Meta- and Open Science at AIMOS, Soon: Get Pumped

Bob recently tweeted: “I just registered for AIMOS, the meta- and open-science conference, Nov 30-Dec 3. … Looking through the program, pretty easy to get pumped about AIMOS.”

Indeed! And not only because Bob is presenting.

See the full four-day program here, including brief abstract of many contributions. Pro tip: click the little RED LABEL below a session to see the time in your local time zone. (Each day runs roughly 7 or 8 am until early evening, Melbourne-Sydney time, which is UTC+11.)

Or you can click here to see the program (lacking some outlines, at least now) with times for your chosen time zone.

Bob’s Talk

Bob’s talk is Teaching Estimation First: New Tools For Better Inference in a session titled Improving inference – the role of statistics education. It’s at 8.30-10.00am on Wed 1 Dec (Day 2), my time (UTC +11), which is his 3.30-5.00pm on Tues 30 Nov (Chicago, UTC -6). He’ll be talking about the great advantages for students and teachers (not to mention researchers) of focussing on Effect Sizes, Estimation (CIs), and Meta-Analysis, and will demonstrate esci in jamovi.

Some Other Presentations

Brian Nosek, Dorothy Bishop, Julie Rohrer, Sarah de Rijcke…, among many other notable folks, are presenting. As usual for AIMOS, a wonderfully broad spread of disciplines is represented.

There are ample slots for Hackathons (actually help build stuff, formulate policy…) and unstructured discussions.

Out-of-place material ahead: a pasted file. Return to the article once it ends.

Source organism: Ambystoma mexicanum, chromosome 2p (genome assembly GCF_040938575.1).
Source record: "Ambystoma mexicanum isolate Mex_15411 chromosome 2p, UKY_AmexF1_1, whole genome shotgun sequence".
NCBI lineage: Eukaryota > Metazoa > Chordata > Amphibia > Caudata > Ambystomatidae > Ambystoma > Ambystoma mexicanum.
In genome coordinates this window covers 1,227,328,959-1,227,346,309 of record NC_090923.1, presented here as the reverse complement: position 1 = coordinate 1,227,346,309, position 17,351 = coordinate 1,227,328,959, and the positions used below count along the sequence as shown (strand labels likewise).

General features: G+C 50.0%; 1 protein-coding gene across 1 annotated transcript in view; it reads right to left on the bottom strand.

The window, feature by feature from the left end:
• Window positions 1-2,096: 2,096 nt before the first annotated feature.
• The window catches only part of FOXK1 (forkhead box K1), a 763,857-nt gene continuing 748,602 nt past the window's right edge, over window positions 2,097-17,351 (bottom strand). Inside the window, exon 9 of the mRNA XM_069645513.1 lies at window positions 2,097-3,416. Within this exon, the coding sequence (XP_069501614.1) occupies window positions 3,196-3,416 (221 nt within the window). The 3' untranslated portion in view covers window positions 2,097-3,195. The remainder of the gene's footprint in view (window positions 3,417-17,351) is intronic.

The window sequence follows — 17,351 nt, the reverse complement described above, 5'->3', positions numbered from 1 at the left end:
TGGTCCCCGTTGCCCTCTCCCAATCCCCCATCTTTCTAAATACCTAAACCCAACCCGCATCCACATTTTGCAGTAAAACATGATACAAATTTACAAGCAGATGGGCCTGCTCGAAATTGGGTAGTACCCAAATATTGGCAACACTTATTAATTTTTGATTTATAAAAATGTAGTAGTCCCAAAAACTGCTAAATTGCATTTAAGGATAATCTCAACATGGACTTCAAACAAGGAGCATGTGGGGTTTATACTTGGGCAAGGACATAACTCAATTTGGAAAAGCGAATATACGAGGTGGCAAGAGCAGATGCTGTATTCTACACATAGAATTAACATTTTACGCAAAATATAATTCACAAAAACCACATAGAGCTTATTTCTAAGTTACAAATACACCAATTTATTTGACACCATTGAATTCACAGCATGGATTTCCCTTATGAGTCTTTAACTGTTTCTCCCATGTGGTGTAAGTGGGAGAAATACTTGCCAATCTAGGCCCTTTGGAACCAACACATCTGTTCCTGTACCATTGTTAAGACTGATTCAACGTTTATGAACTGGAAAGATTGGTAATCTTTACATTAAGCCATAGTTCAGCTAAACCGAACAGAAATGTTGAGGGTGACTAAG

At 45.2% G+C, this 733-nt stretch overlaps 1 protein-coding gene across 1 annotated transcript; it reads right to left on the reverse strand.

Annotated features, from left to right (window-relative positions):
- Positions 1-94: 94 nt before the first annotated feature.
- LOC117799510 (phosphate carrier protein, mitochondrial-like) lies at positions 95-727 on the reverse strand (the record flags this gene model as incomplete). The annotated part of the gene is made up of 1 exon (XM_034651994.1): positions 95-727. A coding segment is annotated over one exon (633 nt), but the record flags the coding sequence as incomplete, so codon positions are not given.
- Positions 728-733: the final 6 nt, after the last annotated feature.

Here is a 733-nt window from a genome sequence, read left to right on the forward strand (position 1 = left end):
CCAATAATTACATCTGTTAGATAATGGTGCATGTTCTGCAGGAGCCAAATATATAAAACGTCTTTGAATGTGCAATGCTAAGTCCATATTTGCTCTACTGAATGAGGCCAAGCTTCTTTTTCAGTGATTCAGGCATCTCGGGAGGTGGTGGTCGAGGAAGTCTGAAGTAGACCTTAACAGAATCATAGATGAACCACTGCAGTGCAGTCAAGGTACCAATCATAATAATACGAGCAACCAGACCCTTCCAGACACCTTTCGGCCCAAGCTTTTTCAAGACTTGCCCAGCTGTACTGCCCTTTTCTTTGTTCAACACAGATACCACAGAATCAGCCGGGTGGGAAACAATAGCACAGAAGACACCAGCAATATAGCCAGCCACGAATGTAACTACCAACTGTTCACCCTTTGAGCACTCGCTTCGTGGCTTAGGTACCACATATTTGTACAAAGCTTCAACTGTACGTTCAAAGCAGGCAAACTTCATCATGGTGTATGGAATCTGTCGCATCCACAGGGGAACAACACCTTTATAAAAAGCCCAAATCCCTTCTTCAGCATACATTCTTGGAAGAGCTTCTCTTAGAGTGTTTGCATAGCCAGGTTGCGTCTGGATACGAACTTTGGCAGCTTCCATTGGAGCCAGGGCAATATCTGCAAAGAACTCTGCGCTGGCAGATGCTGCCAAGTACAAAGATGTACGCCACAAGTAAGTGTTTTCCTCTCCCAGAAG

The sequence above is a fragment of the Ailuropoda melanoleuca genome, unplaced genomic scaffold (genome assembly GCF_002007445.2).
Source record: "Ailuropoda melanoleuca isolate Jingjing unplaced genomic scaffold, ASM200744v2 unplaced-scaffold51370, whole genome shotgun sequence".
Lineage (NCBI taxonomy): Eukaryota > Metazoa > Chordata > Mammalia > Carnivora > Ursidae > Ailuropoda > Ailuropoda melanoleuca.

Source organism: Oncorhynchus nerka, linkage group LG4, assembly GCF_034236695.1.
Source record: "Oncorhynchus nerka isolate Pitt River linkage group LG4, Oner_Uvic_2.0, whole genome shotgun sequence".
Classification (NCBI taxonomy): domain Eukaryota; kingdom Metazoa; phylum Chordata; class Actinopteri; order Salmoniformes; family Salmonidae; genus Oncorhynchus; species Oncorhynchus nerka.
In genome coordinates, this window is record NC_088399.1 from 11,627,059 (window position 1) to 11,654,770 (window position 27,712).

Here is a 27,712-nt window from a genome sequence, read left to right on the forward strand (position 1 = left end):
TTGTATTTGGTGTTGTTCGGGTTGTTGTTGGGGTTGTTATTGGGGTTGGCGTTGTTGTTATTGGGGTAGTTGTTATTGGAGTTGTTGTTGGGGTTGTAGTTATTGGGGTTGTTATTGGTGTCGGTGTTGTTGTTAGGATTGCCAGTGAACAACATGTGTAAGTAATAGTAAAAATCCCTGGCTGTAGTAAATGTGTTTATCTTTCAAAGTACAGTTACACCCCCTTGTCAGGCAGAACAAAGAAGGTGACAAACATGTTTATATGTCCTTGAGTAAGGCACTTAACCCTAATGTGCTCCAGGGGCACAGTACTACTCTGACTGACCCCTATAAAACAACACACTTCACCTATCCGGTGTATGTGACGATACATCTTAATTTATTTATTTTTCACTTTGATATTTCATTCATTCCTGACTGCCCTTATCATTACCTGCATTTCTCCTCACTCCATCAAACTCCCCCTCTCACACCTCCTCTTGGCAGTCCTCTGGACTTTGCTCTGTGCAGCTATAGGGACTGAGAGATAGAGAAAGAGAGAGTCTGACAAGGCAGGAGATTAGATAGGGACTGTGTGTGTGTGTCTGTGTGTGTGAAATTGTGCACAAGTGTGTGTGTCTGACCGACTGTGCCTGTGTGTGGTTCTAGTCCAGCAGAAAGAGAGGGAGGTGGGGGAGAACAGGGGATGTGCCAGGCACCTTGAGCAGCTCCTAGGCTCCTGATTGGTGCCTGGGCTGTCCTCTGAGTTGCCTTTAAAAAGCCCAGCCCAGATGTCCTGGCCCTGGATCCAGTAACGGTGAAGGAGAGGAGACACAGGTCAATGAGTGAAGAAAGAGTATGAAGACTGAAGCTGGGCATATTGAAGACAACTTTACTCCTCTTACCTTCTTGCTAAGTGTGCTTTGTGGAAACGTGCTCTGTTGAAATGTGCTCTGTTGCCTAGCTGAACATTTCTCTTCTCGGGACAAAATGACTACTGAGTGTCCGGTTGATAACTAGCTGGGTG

What’s Missing: Discussion of Creativity?

I hope it’s in there somewhere and I’ve just missed it. Decades ago I taught a unit to our third year psych undergraduates ‘Philosophy and Methodology in Psychology’. We used the lovely little book ‘What is this thing called science?‘ by Australian philosopher Alan Chalmers. I was struck by how focussed the philosophy of science discipline was on evaluating and critiquing theories. That’s fine, but hardly the whole story. Very little attention was paid to the creative process of generating new and perhaps better theories. Yet, surely, that’s where scientific insight and ingenuity is especially needed? Not to mention in the development of new techniques.

Psychology has a long tradition of studying creativity, of building models, and assessing ways to enhance creativity. Even back then in my unit we spent several weeks discussing studies by psychologists of the creative process in science, which used an impressively wide range of methodologies.

In the summary of his keynote address, Brian Nosek states that: “Metascience studies how the system [i.e., science] works, proposes how it should work, develops interventions to change how it works, and evaluates whether those interventions are having the desired effects.” The study of scientific creativity fits squarely in that definitional ambit. I’d love to see more of it in metascience research.

An email from the organisers a few days ago stated that 250+ folks have registered. Still plenty of room online. Get pumped!


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